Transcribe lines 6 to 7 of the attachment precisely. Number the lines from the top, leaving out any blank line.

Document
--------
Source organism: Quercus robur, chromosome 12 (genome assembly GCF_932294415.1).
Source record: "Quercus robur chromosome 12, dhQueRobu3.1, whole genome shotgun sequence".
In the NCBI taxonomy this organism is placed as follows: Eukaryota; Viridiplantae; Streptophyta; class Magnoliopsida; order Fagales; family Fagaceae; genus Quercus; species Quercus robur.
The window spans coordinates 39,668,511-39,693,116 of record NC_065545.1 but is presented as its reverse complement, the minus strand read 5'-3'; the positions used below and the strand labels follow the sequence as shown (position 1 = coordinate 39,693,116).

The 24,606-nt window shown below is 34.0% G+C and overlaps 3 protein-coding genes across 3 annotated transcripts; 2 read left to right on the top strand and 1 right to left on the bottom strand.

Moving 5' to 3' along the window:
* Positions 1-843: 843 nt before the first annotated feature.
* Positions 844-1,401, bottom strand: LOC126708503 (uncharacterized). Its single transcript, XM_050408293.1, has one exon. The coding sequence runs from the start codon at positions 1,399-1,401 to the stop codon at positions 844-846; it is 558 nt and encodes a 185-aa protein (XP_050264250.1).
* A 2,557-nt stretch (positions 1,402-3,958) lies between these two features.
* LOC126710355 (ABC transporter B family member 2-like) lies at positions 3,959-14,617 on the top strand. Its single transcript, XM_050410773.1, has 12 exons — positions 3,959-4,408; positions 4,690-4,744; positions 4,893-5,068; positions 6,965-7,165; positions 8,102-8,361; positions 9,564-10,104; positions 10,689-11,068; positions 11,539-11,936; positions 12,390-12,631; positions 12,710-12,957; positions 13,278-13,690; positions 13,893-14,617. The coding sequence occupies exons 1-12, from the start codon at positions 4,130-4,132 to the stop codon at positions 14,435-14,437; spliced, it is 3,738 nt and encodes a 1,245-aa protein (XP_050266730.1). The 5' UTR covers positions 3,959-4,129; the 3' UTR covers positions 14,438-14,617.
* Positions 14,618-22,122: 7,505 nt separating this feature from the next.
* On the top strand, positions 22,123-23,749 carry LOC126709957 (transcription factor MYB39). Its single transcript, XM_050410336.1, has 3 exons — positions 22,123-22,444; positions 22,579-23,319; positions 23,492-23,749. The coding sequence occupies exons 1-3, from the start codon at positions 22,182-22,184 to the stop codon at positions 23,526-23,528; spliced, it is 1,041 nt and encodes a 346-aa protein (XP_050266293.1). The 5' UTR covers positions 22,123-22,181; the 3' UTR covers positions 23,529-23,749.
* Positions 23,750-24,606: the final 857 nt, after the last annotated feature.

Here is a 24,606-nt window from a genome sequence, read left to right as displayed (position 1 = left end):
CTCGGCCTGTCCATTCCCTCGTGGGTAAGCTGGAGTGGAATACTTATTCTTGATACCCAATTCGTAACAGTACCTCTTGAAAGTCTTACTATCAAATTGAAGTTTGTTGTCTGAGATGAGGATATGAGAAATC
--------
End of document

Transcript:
Moving 5' to 3' along the window:
* Positions 1-843: 843 nt before the first annotated feature.